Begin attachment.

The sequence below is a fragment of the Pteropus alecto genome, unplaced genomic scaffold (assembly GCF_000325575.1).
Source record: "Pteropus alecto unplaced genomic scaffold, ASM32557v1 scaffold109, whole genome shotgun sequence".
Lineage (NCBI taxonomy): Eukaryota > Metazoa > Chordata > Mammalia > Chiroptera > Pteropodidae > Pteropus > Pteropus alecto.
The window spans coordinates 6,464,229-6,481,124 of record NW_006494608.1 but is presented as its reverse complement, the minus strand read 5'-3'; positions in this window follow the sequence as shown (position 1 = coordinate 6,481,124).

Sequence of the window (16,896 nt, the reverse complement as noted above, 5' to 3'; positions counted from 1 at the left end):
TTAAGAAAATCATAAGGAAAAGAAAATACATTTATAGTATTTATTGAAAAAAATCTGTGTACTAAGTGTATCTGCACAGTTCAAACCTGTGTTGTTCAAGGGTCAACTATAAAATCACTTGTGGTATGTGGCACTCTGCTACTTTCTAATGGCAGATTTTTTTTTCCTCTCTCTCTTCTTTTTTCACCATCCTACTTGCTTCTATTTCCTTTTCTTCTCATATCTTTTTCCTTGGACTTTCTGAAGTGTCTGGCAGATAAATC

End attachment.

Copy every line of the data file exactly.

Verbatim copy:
The sequence below is a fragment of the Pteropus alecto genome, unplaced genomic scaffold (assembly GCF_000325575.1).
Source record: "Pteropus alecto unplaced genomic scaffold, ASM32557v1 scaffold109, whole genome shotgun sequence".
Lineage (NCBI taxonomy): Eukaryota > Metazoa > Chordata > Mammalia > Chiroptera > Pteropodidae > Pteropus > Pteropus alecto.
The window spans coordinates 6,464,229-6,481,124 of record NW_006494608.1 but is presented as its reverse complement, the minus strand read 5'-3'; positions in this window follow the sequence as shown (position 1 = coordinate 6,481,124).

Sequence of the window (16,896 nt, the reverse complement as noted above, 5' to 3'; positions counted from 1 at the left end):
TTAAGAAAATCATAAGGAAAAGAAAATACATTTATAGTATTTATTGAAAAAAATCTGTGTACTAAGTGTATCTGCACAGTTCAAACCTGTGTTGTTCAAGGGTCAACTATAAAATCACTTGTGGTATGTGGCACTCTGCTACTTTCTAATGGCAGATTTTTTTTTCCTCTCTCTCTTCTTTTTTCACCATCCTACTTGCTTCTATTTCCTTTTCTTCTCATATCTTTTTCCTTGGACTTTCTGAAGTGTCTGGCAGATAAATC